Mechanism and Antibacterial Activity of Cinnamaldehyde against Escherichia coli and Staphylococcus aureus
ZHANG Yun-bin;LIU Xiao-yu;JIANG Ping-ping;LI Wei-di;WANG Yi-fei;School of Perfume and Aroma Technology,Shanghai Institute of Technology;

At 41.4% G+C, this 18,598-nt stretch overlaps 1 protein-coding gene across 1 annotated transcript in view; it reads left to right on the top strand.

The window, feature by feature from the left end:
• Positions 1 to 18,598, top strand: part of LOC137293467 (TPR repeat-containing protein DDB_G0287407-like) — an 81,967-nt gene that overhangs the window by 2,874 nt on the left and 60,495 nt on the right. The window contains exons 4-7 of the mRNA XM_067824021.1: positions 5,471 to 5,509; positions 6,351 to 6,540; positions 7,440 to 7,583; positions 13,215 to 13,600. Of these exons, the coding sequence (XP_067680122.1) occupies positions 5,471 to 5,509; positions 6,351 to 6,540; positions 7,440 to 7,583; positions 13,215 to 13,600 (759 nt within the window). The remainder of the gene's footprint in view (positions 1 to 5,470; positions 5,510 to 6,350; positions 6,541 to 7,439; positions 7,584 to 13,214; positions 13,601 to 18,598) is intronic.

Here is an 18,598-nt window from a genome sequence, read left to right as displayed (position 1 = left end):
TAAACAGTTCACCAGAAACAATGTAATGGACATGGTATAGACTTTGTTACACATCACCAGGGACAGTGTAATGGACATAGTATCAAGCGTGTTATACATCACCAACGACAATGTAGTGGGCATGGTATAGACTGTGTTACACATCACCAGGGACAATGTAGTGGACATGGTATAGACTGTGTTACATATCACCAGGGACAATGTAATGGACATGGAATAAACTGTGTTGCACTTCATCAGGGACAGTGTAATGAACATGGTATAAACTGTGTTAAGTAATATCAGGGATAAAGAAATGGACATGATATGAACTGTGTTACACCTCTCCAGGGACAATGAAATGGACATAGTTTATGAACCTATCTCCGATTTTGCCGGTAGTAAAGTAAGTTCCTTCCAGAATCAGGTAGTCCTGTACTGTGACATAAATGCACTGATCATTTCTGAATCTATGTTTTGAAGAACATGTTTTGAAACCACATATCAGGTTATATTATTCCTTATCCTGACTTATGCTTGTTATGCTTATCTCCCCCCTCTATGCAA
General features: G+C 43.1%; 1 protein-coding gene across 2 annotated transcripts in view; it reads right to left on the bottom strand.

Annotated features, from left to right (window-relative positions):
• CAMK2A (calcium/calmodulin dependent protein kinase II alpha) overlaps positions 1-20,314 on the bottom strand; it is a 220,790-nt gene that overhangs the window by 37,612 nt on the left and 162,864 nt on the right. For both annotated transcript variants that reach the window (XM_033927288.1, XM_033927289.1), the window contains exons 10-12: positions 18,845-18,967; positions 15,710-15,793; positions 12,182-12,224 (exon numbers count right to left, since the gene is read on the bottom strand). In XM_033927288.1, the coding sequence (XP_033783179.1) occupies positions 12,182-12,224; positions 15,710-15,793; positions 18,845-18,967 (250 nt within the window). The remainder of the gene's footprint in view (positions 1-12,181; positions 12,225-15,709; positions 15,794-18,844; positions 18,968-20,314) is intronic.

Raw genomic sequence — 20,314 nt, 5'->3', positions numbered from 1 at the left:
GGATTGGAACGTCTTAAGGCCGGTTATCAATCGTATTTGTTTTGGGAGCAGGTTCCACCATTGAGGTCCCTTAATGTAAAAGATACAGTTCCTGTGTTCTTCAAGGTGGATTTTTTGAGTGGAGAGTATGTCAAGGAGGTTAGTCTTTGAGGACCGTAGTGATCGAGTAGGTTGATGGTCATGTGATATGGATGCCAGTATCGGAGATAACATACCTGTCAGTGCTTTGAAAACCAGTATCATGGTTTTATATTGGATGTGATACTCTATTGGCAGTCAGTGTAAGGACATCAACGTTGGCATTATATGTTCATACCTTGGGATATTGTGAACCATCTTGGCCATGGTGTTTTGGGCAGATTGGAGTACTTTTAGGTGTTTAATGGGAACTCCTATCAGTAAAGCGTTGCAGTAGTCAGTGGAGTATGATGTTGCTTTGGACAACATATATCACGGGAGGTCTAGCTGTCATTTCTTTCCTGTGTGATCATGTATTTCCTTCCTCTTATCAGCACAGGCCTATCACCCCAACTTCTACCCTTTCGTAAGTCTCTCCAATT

The antibacterial activity of cinnamaldehyde against Escherichia coli and Staphylococcus aureus, and the underlying mechanism were evaluated. Antibacterial activity was determined based on the diameter of inhibition zone(DIZ) that was measured by the disc diffusion method, and by the minimum inhibitory concentration(MIC) and minimum bactericidal concentration(MBC), measured to a series of doubling dilutions. Furthermore, the antibacterial mechanism was explored using scanning electron microscopy, cell membrane permeability and integrity, as well as membrane potential. The DIZ values of E. coli and S. aureus were 21.75 mm and 29.37 mm, respectively. The MIC(0.25 μL/m L) and MBC values(0.5 μL/m L) were the same for both bacteria. Scanning electron microscope images showed that the structure of the bacterial cell was damaged by cinnamaldehyde with consequent morphologxical changes. With increasing concentration of cinnamaldehyde, the relative electric conductivity increased rapidly, indicating that the permeability of the cell membrane was affected by cinnamaldehyde. Furthermore, the multi-fold increase in nucleic acids and proteins in the cell suspension revealed that cinnamaldehyde damaged the integrity of the bacterial membrane, decreased the membrane potential, and affected the metabolic activity, thus inhibiting bacterial growth. Cinnamaldehyde exerts its main effect on the bacterial cell membrane, and is suitable as a natural preservative to inhibit the growth of food-spoilage and pathogenic bacteria, thus extending the shelf life of food.